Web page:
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A Waverly Elementary School teacher and math coach has received a Presidential Award for Excellence in Mathematics and Science Teaching.

Melissa Straughan's award also came with $10,000 cash and a trip to Washington, D.C., for the awards ceremony.

Straughan, who teaches third grade and works as a math coach, was nominated by Diane Stone of Teachers Development Group, a nonprofit whose mission is to increase students' mathematical understanding and achievement through effective professional development. Straughan is not a member of the group but worked with Stone, who provided professional development to Waverly.

The awards, administered by the National Science Foundation on behalf of the White House Office of Science and Technology Policy, are the highest honors bestowed by the United States government specifically for K-12 mathematics and science teaching.

Each awardee receives a citation signed by President Trump and $10,000 from the National Science Foundation. Award recipients also traveled last month to Washington, D.C., for the awards ceremony.

Straughan said creating a video for her application was particularly challenging.

"Watching myself teach was probably the hardest part of applying for this award, but also the most beneficial," she said. "When you're teaching, you constantly make in-the-moment decisions. It can be very difficult to stop and reflect on all those decisions and how they are impacting students as you're teaching. Watching and listening to myself teach allowed me to reflect on my instruction. It helped me recognize my rate of speech, which students I called on most frequently, and what kinds of questions I was asking."

She said she reacted to news of the win with "equal parts excitement and disbelief." 

"It is an immense personal honor to receive this award, but I feel that it doesn’t adequately reward the people I have worked with that have been such a huge part of my success," she said. "This award is validation that my colleagues and I are moving in the right direction and our efforts are both appreciated and acknowledged."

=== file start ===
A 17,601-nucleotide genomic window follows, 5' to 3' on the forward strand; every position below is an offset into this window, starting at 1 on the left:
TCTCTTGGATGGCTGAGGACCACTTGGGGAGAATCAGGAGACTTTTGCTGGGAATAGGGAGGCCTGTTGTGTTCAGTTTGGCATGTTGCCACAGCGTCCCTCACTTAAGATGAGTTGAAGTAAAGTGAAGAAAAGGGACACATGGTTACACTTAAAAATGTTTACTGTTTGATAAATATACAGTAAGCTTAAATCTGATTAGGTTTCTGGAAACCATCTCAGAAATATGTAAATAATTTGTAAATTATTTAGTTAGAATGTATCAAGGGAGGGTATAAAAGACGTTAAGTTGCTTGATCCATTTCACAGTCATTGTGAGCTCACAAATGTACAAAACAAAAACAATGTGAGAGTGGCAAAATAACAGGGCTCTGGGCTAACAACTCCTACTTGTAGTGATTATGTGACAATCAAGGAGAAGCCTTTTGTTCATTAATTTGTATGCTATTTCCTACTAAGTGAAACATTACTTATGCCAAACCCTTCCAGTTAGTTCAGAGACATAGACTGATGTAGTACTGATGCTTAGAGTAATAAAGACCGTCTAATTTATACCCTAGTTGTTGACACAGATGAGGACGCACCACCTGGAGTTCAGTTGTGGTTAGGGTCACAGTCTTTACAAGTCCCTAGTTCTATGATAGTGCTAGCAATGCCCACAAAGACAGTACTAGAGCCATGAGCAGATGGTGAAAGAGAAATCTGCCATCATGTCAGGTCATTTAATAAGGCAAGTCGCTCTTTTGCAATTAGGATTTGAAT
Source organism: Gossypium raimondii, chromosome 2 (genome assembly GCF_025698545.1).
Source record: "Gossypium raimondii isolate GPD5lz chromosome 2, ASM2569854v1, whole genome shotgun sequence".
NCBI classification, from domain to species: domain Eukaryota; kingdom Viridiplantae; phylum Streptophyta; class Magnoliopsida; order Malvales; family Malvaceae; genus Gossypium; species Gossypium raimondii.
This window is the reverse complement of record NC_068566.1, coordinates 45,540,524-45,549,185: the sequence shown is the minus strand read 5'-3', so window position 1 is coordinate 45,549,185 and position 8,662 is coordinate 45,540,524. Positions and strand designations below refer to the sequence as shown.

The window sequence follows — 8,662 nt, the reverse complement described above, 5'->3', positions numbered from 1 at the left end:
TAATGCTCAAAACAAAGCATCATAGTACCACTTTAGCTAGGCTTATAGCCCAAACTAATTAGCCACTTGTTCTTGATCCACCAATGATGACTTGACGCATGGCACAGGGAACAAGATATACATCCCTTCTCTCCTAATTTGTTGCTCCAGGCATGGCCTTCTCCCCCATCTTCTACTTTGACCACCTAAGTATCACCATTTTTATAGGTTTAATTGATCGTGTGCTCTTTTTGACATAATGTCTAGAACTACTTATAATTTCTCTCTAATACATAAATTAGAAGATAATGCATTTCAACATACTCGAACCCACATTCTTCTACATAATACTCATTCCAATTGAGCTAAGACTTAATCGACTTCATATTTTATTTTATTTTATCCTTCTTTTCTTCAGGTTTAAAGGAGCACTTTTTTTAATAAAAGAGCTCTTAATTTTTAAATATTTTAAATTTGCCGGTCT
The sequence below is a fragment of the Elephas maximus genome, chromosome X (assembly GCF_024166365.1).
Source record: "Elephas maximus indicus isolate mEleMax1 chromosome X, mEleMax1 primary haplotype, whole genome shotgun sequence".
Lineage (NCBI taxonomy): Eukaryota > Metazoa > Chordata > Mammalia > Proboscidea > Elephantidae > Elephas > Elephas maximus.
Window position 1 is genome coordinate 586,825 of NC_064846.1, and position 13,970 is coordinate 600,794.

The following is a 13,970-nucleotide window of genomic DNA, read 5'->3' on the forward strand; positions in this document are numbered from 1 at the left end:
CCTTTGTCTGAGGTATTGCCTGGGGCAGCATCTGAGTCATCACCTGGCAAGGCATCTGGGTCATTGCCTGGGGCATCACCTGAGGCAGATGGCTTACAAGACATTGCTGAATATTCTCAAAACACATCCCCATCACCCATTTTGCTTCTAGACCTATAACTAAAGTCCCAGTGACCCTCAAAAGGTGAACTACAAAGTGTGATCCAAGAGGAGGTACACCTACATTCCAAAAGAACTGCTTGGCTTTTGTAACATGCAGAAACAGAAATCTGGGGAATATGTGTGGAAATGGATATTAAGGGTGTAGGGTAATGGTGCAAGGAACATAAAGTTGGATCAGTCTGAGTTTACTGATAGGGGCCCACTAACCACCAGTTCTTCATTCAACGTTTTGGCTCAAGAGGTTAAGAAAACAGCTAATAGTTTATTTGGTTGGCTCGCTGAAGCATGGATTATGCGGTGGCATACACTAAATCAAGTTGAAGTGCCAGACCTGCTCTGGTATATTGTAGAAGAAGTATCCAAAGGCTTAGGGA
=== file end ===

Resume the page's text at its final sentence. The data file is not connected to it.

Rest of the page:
The trip to the nation's capital was exciting on a number of levels, Straughan said. Her personal favorite moment was seeing President Obama's portrait, while her son loved the Air and Space Smithsonian and "my dinosaur-enthusiast daughter’s eyes almost popped out of her head when she she saw a triceratops skeleton at the Natural History Museum."

While there, Straughan participated in the White House STEM Summit at the National Science Foundation to share her thoughts on the federal five-year education strategic plan for science, technology, engineering and math.

"I was encouraged to think bigger than I ever had before," she said. "I already work with an outstanding group of people, and the new colleagues I met are truly inspiring."

Straughan said it's too soon to say what she'll do with the prize's cash award, and that she's trying to "harness all the inspiring ideas spurred through work with my newfound peer network, and how to better voice my ideas and visions that this platforms offers."

Teaching and coaching math at Waverly is especially exciting, she said, because the school is creating a "collaborative mathematics community" where teachers support each other, share ideas and learn together.

"Helping students develop the habits of critical thinking and patient problem solving is incredibly challenging work, but it is the right work," she said. "Now more than ever I believe our world needs critical thinkers and patient problem solvers and it is an honor to be a part of this work."